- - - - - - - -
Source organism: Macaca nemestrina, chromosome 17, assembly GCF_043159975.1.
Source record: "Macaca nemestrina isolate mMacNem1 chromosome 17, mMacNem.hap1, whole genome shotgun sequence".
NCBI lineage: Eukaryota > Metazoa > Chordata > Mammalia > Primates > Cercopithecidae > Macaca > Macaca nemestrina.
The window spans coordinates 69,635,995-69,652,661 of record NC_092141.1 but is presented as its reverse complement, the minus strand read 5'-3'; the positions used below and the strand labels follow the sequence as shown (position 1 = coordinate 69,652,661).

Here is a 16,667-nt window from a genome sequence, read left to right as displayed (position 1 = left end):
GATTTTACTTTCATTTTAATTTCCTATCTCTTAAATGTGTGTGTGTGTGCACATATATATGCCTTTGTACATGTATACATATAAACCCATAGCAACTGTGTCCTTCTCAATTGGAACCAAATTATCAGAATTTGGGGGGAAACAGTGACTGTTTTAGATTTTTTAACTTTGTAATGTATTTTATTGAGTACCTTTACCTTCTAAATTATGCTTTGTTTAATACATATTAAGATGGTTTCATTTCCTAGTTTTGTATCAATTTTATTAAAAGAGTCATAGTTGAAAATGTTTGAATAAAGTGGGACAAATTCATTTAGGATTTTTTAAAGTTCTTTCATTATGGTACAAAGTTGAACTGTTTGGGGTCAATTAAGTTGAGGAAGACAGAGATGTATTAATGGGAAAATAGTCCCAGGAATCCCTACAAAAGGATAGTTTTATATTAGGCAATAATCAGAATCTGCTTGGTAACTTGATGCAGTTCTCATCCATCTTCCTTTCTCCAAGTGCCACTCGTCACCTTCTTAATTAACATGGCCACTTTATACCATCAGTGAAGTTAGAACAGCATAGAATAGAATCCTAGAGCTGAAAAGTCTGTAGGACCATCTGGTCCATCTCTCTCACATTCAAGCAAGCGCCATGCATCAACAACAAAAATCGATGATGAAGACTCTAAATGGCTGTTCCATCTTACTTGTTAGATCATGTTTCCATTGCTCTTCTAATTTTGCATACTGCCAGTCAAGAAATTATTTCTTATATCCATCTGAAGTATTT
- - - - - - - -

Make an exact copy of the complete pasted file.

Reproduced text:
Source organism: Macaca nemestrina, chromosome 17, assembly GCF_043159975.1.
Source record: "Macaca nemestrina isolate mMacNem1 chromosome 17, mMacNem.hap1, whole genome shotgun sequence".
NCBI lineage: Eukaryota > Metazoa > Chordata > Mammalia > Primates > Cercopithecidae > Macaca > Macaca nemestrina.
The window spans coordinates 69,635,995-69,652,661 of record NC_092141.1 but is presented as its reverse complement, the minus strand read 5'-3'; the positions used below and the strand labels follow the sequence as shown (position 1 = coordinate 69,652,661).

Here is a 16,667-nt window from a genome sequence, read left to right as displayed (position 1 = left end):
GATTTTACTTTCATTTTAATTTCCTATCTCTTAAATGTGTGTGTGTGTGCACATATATATGCCTTTGTACATGTATACATATAAACCCATAGCAACTGTGTCCTTCTCAATTGGAACCAAATTATCAGAATTTGGGGGGAAACAGTGACTGTTTTAGATTTTTTAACTTTGTAATGTATTTTATTGAGTACCTTTACCTTCTAAATTATGCTTTGTTTAATACATATTAAGATGGTTTCATTTCCTAGTTTTGTATCAATTTTATTAAAAGAGTCATAGTTGAAAATGTTTGAATAAAGTGGGACAAATTCATTTAGGATTTTTTAAAGTTCTTTCATTATGGTACAAAGTTGAACTGTTTGGGGTCAATTAAGTTGAGGAAGACAGAGATGTATTAATGGGAAAATAGTCCCAGGAATCCCTACAAAAGGATAGTTTTATATTAGGCAATAATCAGAATCTGCTTGGTAACTTGATGCAGTTCTCATCCATCTTCCTTTCTCCAAGTGCCACTCGTCACCTTCTTAATTAACATGGCCACTTTATACCATCAGTGAAGTTAGAACAGCATAGAATAGAATCCTAGAGCTGAAAAGTCTGTAGGACCATCTGGTCCATCTCTCTCACATTCAAGCAAGCGCCATGCATCAACAACAAAAATCGATGATGAAGACTCTAAATGGCTGTTCCATCTTACTTGTTAGATCATGTTTCCATTGCTCTTCTAATTTTGCATACTGCCAGTCAAGAAATTATTTCTTATATCCATCTGAAGTATTT